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You have to make estimated tax payments for the current tax year if you expect to owe at least $1,000 in tax for the current tax year after subtracting your withholding and credits and you expect your withholding and credits to be less than the smaller of 90% of the tax to be shown on your current year’s tax return, or 100% of the tax shown on your prior year’s tax return. A good rule of thumb is to divide the total tax shown by four and make equal payments on April 15; June 15; September 15 and January 15 of the following year. Back To Top
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You’ll need to keep your tax returns and supporting documentations until the statute of limitations runs for filing returns or filing for refund; that’s typically three years from the due date of the return or the date that you file, whichever is later. There are a couple of quick caveats: If you claim depreciation, amortization, or depletion deductions, keep those records for as long as you own the underlying property. If you claim special deductions and credits, you may need to keep your records a little longer than normal (for example, if you file a claim for a loss from worthless securities or bad debt deduction, you should keep those records for 7 years). If you have employees, including household employees, keep your employment tax records for at least 4 years after the date that payroll taxes become due or is paid, whichever is later. Back To Top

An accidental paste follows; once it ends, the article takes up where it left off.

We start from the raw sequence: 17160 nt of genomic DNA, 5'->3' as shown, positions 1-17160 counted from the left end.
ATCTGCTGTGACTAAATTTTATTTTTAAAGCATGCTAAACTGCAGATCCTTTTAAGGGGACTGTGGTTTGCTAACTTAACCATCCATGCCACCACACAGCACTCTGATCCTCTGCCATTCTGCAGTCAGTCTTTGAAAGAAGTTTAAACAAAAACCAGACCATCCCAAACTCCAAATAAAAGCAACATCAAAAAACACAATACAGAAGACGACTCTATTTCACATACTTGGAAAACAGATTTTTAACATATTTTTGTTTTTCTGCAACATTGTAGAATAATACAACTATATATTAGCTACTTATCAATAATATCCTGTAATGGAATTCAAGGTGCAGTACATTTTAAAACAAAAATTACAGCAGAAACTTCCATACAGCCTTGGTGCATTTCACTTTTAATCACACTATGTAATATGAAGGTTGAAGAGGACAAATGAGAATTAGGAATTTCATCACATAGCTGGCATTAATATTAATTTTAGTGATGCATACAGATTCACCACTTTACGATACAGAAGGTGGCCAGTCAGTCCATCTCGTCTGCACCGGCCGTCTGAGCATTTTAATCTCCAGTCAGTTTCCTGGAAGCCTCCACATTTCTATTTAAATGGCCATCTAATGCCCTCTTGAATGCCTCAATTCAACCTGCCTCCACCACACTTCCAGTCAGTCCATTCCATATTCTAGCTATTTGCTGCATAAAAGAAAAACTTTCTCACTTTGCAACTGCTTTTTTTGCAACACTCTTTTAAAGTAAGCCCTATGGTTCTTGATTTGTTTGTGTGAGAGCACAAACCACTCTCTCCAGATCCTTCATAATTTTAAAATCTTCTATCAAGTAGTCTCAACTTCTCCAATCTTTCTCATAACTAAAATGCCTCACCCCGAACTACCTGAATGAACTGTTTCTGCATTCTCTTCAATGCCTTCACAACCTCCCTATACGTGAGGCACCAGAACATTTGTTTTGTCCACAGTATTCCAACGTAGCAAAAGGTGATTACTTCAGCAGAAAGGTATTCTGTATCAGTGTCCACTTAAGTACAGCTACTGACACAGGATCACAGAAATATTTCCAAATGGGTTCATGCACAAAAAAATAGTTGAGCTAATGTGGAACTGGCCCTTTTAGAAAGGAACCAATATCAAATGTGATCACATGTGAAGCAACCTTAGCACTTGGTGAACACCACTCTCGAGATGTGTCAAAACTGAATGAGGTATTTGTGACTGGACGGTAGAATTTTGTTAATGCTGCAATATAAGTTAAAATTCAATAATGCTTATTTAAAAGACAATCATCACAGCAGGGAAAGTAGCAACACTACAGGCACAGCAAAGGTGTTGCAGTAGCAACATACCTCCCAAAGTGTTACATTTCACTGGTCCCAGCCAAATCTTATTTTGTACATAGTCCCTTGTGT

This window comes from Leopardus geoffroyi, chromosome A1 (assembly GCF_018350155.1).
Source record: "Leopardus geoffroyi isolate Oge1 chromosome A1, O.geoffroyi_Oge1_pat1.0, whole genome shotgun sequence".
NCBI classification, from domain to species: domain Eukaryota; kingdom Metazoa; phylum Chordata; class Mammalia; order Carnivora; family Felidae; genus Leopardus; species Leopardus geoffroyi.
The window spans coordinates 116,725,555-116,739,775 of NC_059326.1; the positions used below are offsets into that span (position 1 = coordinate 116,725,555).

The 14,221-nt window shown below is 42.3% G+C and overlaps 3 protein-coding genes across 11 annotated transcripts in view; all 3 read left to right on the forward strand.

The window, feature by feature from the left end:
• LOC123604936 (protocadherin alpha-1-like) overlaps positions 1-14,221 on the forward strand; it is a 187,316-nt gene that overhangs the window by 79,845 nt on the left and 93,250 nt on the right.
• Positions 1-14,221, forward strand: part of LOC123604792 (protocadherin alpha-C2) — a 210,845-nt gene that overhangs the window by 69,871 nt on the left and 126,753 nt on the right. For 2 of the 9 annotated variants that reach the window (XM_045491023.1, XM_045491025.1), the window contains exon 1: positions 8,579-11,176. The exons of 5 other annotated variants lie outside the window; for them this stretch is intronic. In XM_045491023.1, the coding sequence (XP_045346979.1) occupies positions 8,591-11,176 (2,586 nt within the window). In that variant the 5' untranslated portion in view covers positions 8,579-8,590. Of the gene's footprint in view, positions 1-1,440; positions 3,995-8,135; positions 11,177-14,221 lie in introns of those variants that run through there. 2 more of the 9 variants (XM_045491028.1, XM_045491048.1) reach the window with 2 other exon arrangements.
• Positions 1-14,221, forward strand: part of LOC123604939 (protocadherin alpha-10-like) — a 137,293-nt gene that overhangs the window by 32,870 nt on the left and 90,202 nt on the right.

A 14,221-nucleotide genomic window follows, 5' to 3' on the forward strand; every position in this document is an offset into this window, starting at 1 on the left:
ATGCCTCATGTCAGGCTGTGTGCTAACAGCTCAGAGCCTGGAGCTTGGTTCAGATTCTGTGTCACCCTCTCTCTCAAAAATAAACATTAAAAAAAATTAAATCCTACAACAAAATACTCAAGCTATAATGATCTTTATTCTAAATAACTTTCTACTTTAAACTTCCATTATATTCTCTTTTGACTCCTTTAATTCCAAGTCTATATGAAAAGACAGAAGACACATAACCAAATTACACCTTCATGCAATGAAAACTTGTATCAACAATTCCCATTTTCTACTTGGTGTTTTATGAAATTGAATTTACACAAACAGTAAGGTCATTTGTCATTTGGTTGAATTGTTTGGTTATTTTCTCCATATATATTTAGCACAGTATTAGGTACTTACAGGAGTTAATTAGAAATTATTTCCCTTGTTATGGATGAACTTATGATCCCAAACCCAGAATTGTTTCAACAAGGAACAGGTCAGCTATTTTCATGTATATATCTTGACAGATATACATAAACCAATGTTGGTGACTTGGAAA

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If you e-file and opt for direct deposit, you can typically expect to receive your refund in about 10 business days; with direct deposit, you can even split your refund between one or more checking or savings accounts. If you opt for a traditional refund check by mail, expect those to typically be issued about three weeks after your return has been received by the IRS. You can check with the IRS by phone or online if you have questions about the status of your refund. Back To Top
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Whether you need to do anything if you discover you’ve made an error depends on what kind of mistake you’ve made. If it’s a simple math error, chances are that the IRS will catch it and fix it for you. If you left something out (for example, a schedule that you didn’t attach), you’ll likely get a letter from the IRS asking you for more information. But if the mistake is a big one - you didn’t report all of your income, for example, you’ll want to file an amended return. You file an amended return using a federal form 1040X, Amended U.S. Individual Income Tax Return, after you’ve already filed your federal form 1040 (or 1040-EZ). Pay attention to dates: timing matters when it comes to amended returns. Generally, if you are hoping for a refund, you’ll need to file within 3 years (including extensions) after the date you filed the original return or within 2 years after the date you paid the original tax, whichever is later. Back To Top
Tax Girl